This was an astoundingly beautiful novel and the more I think on and reflect about it, the more I probably should bump it up to five stars on Goodreads rather than just four, but as I think those are mostly arbitrary I doubt I will do it. The ending, although, beautiful, was just a bit lackluster to me. This some how marred the overall beauty of the novel, even though the only thing it really did wrong was not give me the satisfying ending that I wanted.
For once, I’m going to say something great about a Goodreads review. Shocking, I know. When I went to mark this book off my list and to see how others rated it after I gave my rating, I happened to check out the first few reviews and the first review nailed my thoughts on this book with his first sentence:
“The Detour (or Ten White Geese as it is published in the US) is an extremely difficult book to review; instead, it is one that the reader must experience directly, yielding to its ebbs and flows, its offerings and its closures.”
The rest of his short review is also fantastic, so you should go check it out here.
The main reason I thoroughly enjoyed this book is mentioned in his review and that is the setting. Bakker did an amazing job capturing what I consider the Welsh countryside to be like and, having not read much Dutch literature, has a very similar feel to the sparseness in dialogue, setting and action that I come to relate to Scandinavian films (I’m aware the Netherlands are not Scandinavian, but the similarity in this is there). If this book is ever adapted for film I really hope it is written or directed by a Scandinavian because of the beauty of those films and the role scenery and setting play in them.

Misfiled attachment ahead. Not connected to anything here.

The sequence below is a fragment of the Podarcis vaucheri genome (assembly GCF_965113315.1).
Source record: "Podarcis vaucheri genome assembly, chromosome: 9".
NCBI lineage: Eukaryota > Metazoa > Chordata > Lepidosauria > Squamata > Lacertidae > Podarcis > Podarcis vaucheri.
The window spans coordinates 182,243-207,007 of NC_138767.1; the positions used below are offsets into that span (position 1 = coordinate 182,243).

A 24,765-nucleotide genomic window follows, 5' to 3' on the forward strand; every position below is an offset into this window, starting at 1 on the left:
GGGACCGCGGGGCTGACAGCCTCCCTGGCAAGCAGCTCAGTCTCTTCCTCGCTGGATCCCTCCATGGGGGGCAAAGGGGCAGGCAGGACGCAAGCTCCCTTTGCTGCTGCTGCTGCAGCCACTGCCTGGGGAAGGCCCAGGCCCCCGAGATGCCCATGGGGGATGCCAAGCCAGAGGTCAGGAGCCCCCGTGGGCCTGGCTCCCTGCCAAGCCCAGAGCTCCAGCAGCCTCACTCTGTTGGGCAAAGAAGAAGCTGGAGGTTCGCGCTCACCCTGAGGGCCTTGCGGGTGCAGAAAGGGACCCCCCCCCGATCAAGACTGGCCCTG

Another piece I found intriguing was the inclusion of a gay character, but not making him a caricature or even a stereotype. He was a minor character, but his interactions with the husband and the almost-half-breath-hinted at gayness/bisexuality of the husband added a bit of romantic tension in a way I would not have expected to that minor plot line.
Recommendation: This is one of those few must reads, but it is not for everyone. You have to take your time with this short novel and you have to appreciate the slowness, the sparseness and the general quietude of the novel. If you want a fast paced, action novel with lots of talking stay FAR away from this one.
Opening Line: “Early one morning she saw the badgers.”
Closing Line: “In ten or twenty years, not much here will have changed. He doesn’t emerge from behind the old holly tree until the men have moved out of earshot. He starts whistling softly.” (Whited out.)